David Bomber


Governor Ralph Northam
Office of the Governor
Patrick Henry Building
1111 E. Broad St., 3rd Floor
Richmond, Va. 23219-1934

July 13th, 2019

Dear Governor Northam,
I am reaching out to your office in which I am seeking your endorsement in commuting a portion of my sentence that I am currently serving, as this relates to the following matter.

As we speak, I have forwarded an electronic copy of a petition along with a proposed bill to all the members of the Senate Courts of Justice that I have written. It is my hope that this bill will be considered by the 2020 Virginia General Assembly, which I am seeking to retroactively amend the aggravated malicious wounding statue, Virginia Code Section 18.2-51.2, respectively. Enclosed for your review is a copy of both said petition and proposed bill.

In regards to the aggravated malicious wounding statue, specifically, let me start out by saying that I am a huge proponent of not only fair punishment, but also that all U.S. citizens are entitled to equal protection under the law. Both of which are supposed to be guaranteed by the U.S. Constitution and the Constitution of Virginia. However, as I will demonstrate, Virginia’s statue on aggravated malicious wounding does not abide by either.

According to Websters New World Dictionary, the definition of the word OR is defined as:

“A coordinating conjunction introducing an alternative., specif., a) introducing the second of two possibilities (beer or wine) b) introducing any of the possibilities in a series, but usually used before the last /apples (or) pears, or plums/ c) introducing a synonymous word or phrase /botany, or the science of plants/ d) Introducing the second of two possibilities when the first is introduced by either or whether /either go or stay, whether to go or stay/ e) (Old Poet.) substituted for either or whether as the first correlative /’or in the heart or in the head’/.”

With that very definition in mind, please consider Virginia Code Section 18.2-51.2(B), which states in relevant part, “…with the intent to maim, disfigure, disable, or kill the pregnant woman, or cause the involuntary termination of her pregnancy.” Here, there can only be one alternative out of several possibilities when you consider both the definition of the word OR and the language of the provision of the statue. Moreover, an assailant who offends this particular subsection can only theoretically receive a single indictment/conviction for their undifferentiated conduct, especially when you use the analogy of either an apple (the impregnated woman) or a pear (the unborn child) as a choice. In other words the Commonwealth would have to elect as to what was the assailant’s exact intent when he committed an overt act against an impregnated woman, considering that it ultimately resulted in the loss of her unborn child.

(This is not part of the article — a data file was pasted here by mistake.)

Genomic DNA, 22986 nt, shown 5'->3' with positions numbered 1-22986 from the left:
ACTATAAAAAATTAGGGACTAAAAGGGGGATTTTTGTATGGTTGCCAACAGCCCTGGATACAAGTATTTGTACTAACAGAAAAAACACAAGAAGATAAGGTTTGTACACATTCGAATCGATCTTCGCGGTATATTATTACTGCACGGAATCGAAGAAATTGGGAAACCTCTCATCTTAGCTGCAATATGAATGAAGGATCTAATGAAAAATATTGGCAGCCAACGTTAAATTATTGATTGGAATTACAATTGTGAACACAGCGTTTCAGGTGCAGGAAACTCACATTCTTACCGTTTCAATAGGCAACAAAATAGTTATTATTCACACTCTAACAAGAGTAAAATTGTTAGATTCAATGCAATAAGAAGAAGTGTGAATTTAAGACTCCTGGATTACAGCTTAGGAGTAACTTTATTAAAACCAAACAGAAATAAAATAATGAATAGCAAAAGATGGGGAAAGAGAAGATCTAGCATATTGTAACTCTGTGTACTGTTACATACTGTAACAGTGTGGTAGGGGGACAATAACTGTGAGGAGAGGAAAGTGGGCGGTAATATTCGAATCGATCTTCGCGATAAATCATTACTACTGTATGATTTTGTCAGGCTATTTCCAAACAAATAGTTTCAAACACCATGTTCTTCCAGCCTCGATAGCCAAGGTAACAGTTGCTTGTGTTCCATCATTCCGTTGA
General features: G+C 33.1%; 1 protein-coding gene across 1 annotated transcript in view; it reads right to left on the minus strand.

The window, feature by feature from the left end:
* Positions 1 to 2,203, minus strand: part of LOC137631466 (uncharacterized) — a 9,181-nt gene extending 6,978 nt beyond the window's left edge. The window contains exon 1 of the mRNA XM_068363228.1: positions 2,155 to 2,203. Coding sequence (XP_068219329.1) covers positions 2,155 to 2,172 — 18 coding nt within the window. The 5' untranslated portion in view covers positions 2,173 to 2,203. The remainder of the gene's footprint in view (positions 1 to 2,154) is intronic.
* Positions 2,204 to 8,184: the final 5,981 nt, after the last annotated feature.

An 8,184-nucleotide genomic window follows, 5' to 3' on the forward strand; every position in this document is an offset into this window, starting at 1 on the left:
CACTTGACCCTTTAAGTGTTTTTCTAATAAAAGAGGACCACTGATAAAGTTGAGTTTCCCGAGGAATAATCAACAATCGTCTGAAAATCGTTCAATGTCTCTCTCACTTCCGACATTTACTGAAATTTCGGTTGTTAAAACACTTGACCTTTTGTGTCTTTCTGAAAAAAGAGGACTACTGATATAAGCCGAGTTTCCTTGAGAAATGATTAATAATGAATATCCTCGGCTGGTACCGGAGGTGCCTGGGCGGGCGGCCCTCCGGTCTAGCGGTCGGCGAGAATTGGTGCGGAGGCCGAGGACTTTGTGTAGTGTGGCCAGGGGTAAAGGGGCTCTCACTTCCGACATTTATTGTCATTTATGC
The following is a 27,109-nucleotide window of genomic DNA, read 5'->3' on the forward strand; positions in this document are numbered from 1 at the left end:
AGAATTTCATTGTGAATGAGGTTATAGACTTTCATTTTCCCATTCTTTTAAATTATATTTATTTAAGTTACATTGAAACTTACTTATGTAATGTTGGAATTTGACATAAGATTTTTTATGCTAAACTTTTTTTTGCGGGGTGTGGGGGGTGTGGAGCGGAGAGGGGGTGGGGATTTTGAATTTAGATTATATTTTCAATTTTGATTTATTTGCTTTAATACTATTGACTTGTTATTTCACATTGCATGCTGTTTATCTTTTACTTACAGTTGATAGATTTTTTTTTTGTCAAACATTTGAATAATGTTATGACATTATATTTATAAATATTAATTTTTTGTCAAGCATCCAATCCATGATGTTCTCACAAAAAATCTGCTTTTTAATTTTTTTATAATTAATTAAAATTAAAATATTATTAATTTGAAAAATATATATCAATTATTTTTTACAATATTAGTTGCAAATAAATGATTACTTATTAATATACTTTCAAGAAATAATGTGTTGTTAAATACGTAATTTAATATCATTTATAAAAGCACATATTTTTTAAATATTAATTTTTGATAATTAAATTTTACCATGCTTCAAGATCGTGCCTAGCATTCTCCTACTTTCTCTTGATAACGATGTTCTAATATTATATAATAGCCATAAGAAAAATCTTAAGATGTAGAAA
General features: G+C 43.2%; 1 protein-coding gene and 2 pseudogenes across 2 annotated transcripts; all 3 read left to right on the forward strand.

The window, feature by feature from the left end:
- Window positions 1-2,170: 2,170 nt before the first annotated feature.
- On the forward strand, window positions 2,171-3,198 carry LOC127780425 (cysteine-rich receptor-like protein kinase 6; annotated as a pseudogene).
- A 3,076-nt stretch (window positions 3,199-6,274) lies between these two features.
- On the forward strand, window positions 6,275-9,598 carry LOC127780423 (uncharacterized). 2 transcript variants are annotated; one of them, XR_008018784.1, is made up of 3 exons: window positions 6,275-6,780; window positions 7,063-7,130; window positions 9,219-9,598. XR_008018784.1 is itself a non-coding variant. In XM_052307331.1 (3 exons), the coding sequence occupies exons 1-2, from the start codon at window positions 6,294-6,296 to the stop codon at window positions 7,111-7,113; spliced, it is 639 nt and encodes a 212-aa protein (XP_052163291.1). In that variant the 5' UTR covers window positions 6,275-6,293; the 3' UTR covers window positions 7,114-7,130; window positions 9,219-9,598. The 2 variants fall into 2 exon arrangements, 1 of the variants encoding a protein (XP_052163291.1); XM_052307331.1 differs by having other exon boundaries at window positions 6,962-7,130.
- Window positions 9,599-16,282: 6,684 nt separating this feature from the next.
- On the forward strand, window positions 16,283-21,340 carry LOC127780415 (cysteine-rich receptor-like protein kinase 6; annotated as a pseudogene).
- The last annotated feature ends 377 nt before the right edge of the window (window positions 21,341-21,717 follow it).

In this instance, who was given equal protection under the law, the impregnated woman or the unborn child? Or was it the criminal defendant who only had to face a single indictment?

However, in the matter before you the Commonwealth did not choose to elect which indictment was appropriate. Instead, the Commonwealth’s position was that it was my intent to “maim, disfigure, disable, AND kill” the victim with a single stroke of a knife, and that my conduct fell under Virginia Code Section 18.2-51.2(A). Moreover, to the best of my knowledge, I am the very first person in Virginia’s history that has been convicted of both aggravated malicious wounding and second-degree murder of the same victim, stemming from a single action.

On a personal note, while I maintain that actions were strictly out of regards for my safety and others, I nonetheless am horrified that it ultimately resulted in both Larry Michael Worrell II’s grave medical condition, and his death. Moreover, my remorse is above reproach when you consider that the Commonwealth gathered witnesses who testified concerning how distraught I was (and still am) over this tragedy. Simply put, that is something that will remain with me for the rest of my life no matter what sentence I must serve by any court.

On a different note, it begs the question. Why am I being punished cumatively when the victim in this matter was a male who certainly could not possibly become impregnated? Obviously this demonstrates the disparity between the two subsections of the aggravated malicious wounding statue. It also begs these questions. Who was given equal protection under the law? Was it the male victim, the hypothetical impregnated woman, or was it the very first person in Virginia’s history to be convicted of both aggravated malicious wounding and second-degree murder of the same victim?

As I mentioned I do believe strongly in both fair punishment and equal protection under the law. For these very reasons I pray that you will consider both my petition and proposed bill, as well as consider my request to commute a portion of my sentence. In that regard I am asking that the conviction for aggravated malicious wounding be forgiven, leaving me to serve the sentence imposed by the jury for second-degree murder and the various misdemeanor convictions.

Please be advised though that although I have yet to file a conditional pardon with the Secretary of the Commonwealth, I nonetheless have every intention to do so.

Thank you kindly for your time and consideration.

Contact me via snail mail:

David Bomber #1130793
Nottoway Correctional Center
P.O. Box 488
Burkeville, Va. 23922

Email me submitting my name or Virginia state ID number (1130793)

To make a donation to support my legal defense:

Categories: David Bomber

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